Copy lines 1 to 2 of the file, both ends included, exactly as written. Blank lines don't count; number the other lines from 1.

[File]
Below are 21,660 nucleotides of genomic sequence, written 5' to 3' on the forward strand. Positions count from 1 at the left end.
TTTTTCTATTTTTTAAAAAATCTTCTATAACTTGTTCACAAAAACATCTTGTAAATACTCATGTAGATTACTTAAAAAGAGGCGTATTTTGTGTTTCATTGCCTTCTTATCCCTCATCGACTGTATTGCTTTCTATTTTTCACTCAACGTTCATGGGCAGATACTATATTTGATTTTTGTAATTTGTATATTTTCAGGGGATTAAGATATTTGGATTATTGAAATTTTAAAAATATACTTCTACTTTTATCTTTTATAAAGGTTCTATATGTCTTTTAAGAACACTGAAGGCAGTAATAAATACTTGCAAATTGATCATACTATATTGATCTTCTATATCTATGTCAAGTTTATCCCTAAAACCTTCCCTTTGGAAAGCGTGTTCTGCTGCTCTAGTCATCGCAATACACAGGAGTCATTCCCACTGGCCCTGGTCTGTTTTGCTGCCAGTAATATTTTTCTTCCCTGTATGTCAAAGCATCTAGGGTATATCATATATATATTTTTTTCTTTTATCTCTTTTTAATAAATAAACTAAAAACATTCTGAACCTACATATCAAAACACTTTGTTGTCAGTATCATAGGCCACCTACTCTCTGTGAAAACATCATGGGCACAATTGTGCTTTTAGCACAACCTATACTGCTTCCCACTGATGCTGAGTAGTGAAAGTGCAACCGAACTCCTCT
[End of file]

Below are 21,660 nucleotides of genomic sequence, written 5' to 3' on the forward strand. Positions count from 1 at the left end.
TTTTTCTATTTTTTAAAAAATCTTCTATAACTTGTTCACAAAAACATCTTGTAAATACTCATGTAGATTACTTAAAAAGAGGCGTATTTTGTGTTTCATTGCCTTCTTATCCCTCATCGACTGTATTGCTTTCTATTTTTCACTCAACGTTCATGGGCAGATACTATATTTGATTTTTGTAATTTGTATATTTTCAGGGGATTAAGATATTTGGATTATTGAAATTTTAAAAATATACTTCTACTTTTATCTTTTATAAAGGTTCTATATGTCTTTTAAGAACACTGAAGGCAGTAATAAATACTTGCAAATTGATCATACTATATTGATCTTCTATATCTATGTCAAGTTTATCCCTAAAACCTTCCCTTTGGAAAGCGTGTTCTGCTGCTCTAGTCATCGCAATACACAGGAGTCATTCCCACTGGCCCTGGTCTGTTTTGCTGCCAGTAATATTTTTCTTCCCTGTATGTCAAAGCATCTAGGGTATATCATATATATATTTTTTTCTTTTATCTCTTTTTAATAAATAAACTAAAAACATTCTGAACCTACATATCAAAACACTTTGTTGTCAGTATCATAGGCCACCTACTCTCTGTGAAAACATCATGGGCACAATTGTGCTTTTAGCACAACCTATACTGCTTCCCACTGATGCTGAGTAGTGAAAGTGCAACCGAACTCCTCT